All Seasons Appraisals

All Seasons

Common myths about appraising

It is enforced by the government that an appraiser needs to be state-licensed to create appraisals for federally-supported property transactions in Ohio. Also by law, you are entitled to request a copy of the finished appraisal report from your lender. Contact our professional staff if you have any questions about the appraisal procedure.

Myth: Market value must be similar to the assessed value of the property.
Fact: While most states uphold the idea that assessed value is equal to estimated market value, this often is not the case. Generally when interior remodeling has been done and the assessor is not aware of the improvement or properties in the Cleveland have not been reassessed for a good length of time, it may vary wildly.
Myth: The appraised value of a house will vary depending upon whether the appraisal is provided for the buyer or the seller.
Fact: There is no real interest on the part of the appraiser in the result of the analysis, therefore he will complete his work with impartiality and independence, despite for whom the appraisal is ordered.
Myth: Market value will equal replacement cost.
Fact: Market value is found by what a willing buyer would be interested in paying a willing seller for a specific property, with neither being under pressure to buy or sell. The dollar amount needed to rebuild a home is what forms the replacement cost.
Myth: There are specific methods that appraisers use to find the value of a home, such as the price per square foot.
Fact: There are many differing processes that an appraiser will use to make a full investigation of every factor pertaining to the house, such as the size, location, condition, how close it is to certain facilities and the opinion of value of recently sold comparable homes.
Myth: When the economy is on the rise and the worth of properties are reported to be increasing by a certain percentage, the other homes in the neighborhood can be expected to appreciate based on that same percentage.
Fact: Worth appreciation of a certain house is always concluded on an individualized basis, factoring in data on comparable properties and other relevant considerations. This is true in strong economic times as well as poor.
Myth: Just seeing what the property looks like on the outside gives a good idea of its value.
Fact: There are a number of different variables that show the value of a house; these factors include area, condition, improvements, amenities, and market trends. There's no possible way to get all of this information from simply examining the property from the outside.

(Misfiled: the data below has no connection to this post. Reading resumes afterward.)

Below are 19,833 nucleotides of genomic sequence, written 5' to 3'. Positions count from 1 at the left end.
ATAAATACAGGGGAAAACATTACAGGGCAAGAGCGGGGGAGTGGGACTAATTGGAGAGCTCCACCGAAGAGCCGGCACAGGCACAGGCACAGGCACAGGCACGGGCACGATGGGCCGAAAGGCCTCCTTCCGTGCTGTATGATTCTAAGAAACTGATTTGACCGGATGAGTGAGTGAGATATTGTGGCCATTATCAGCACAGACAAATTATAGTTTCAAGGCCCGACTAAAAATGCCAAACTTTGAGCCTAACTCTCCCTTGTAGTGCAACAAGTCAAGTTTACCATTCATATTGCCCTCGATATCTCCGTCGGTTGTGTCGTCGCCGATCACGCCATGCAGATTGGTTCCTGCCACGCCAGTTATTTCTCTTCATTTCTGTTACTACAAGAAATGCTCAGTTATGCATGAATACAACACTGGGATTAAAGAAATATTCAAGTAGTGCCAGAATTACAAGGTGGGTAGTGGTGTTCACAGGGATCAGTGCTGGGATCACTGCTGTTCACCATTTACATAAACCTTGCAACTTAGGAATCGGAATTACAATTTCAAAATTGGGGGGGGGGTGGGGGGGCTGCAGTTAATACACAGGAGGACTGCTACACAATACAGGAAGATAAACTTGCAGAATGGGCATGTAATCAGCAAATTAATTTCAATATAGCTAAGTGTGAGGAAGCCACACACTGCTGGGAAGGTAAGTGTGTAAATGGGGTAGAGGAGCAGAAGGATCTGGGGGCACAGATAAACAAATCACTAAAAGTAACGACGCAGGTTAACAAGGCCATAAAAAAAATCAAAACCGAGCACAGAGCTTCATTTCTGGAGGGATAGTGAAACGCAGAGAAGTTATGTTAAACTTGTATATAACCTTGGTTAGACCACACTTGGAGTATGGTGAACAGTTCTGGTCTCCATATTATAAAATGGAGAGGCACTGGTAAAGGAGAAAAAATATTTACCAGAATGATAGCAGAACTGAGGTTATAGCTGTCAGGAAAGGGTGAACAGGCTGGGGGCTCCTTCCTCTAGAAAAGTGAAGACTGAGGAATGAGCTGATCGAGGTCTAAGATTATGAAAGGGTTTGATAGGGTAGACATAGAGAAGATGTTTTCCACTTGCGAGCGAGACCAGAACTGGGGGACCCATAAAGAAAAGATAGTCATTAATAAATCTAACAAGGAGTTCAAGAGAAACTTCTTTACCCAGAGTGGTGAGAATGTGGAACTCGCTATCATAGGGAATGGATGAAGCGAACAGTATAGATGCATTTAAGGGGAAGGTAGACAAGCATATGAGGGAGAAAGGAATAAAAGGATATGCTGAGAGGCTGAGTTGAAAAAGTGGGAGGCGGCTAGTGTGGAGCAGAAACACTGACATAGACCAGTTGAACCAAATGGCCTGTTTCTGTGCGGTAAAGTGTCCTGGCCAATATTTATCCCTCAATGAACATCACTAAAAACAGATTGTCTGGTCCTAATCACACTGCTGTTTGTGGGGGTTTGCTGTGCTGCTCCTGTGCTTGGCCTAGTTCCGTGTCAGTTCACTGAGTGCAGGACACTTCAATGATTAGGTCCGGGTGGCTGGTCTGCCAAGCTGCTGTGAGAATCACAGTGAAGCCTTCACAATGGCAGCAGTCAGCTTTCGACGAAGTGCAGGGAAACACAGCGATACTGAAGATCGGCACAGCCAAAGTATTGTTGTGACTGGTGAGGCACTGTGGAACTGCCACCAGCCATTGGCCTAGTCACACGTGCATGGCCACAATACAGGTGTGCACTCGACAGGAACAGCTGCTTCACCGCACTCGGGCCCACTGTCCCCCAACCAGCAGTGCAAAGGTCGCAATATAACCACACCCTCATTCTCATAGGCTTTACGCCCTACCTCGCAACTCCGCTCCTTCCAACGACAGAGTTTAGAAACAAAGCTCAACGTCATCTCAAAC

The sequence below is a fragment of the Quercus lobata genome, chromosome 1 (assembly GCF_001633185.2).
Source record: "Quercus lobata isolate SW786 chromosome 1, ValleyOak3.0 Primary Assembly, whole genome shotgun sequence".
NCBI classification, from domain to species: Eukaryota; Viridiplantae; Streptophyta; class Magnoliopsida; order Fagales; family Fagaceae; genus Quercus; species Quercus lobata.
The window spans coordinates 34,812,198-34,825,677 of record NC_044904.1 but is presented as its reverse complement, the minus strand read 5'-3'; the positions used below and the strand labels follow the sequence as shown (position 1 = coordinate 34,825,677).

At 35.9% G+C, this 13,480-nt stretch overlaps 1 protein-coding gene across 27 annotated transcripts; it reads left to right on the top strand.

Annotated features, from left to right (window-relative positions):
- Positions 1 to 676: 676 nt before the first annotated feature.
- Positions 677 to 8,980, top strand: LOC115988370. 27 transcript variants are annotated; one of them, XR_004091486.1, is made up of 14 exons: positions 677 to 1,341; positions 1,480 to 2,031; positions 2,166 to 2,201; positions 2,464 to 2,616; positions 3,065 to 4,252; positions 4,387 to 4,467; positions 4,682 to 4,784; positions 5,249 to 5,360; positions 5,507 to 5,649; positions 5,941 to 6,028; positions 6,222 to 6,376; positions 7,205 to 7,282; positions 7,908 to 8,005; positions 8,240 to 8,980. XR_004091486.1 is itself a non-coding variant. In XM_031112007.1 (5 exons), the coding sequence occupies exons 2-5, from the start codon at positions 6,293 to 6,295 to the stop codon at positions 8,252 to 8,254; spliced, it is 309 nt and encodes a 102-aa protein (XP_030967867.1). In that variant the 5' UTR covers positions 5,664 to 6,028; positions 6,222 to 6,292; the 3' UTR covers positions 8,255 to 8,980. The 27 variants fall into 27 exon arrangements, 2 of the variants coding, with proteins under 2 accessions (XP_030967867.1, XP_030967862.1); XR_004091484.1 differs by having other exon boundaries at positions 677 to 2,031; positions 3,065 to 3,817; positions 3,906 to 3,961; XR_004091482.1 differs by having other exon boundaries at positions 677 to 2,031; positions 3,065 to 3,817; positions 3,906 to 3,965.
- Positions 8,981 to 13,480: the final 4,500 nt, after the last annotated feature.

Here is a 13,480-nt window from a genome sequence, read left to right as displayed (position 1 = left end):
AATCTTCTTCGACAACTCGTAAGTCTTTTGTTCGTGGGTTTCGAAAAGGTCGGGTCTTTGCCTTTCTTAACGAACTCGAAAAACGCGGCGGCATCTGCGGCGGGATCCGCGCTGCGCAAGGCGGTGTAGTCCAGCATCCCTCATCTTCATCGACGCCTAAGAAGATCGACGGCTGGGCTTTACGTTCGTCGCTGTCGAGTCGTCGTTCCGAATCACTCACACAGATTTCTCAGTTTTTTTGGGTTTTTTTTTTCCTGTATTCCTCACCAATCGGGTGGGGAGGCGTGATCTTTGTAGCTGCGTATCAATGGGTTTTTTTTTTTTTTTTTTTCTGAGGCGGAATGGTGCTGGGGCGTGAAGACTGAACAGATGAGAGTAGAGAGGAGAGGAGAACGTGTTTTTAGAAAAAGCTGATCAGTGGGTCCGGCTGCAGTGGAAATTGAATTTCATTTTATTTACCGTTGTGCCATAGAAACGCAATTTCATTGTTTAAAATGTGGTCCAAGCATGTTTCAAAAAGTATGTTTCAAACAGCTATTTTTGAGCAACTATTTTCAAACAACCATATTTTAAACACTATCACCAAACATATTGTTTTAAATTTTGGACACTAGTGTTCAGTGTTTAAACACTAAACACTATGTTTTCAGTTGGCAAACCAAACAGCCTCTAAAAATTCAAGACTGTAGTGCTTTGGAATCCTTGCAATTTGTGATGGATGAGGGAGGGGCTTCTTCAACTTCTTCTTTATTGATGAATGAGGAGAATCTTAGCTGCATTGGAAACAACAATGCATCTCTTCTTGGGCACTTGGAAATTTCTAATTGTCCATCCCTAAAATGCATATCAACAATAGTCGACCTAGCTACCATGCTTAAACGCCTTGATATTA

Myth: Because consumers fund appraisal reports when applying for loans to purchase or refinance their property, they own their appraisal.
Fact: Unless a lending agency releases its vestment in the appraisal report, it is legally owned by the lending agency that ordered the appraisal. Consumers must be provided with a copy of the document through request because of the Equal Credit Opportunity Act.
Myth: Home buyers need not worry about what is in their appraisal report so long as it satisfies the requirements of their lending group.
Fact: It is very important for home buyers to go through a copy of their appraisal report so that they can double-check the accuracy of the document, in case it's required to question its accuracy. Remember, this is probably the most expensive and important investment a consumer will ever make. Also, the report makes a near perfect record for future reference, comprised of useful and often-revealing data - including the legal and physical description of the property, square footage measurements, list of comparable properties in the neighborhood, neighborhood description and a narrative of current real-estate activity and/or market trends in the proximity.
Myth: Appraisers are hired only to estimate home values in house sales involving mortgage-lending transactions.
Fact: Hiring an appraiser can fulfill a variety of needs depending on the designations and certifications of the appraiser involved; appraisers can perform a multitude of different services, including benefit/cost analysis, tax assessment, legal dispute resolution, and even estate planning.
Myth: A house inspection serves the same purpose as an appraisal.
Fact: A home inspection report has a completely different purpose than an appraisal report. The reason behind an appraisal is to find an opinion of fair market value during the appraisal process and the production of the appraisal. House inspectors will compose a report that will determine the condition of the home and its major components and possible damage.
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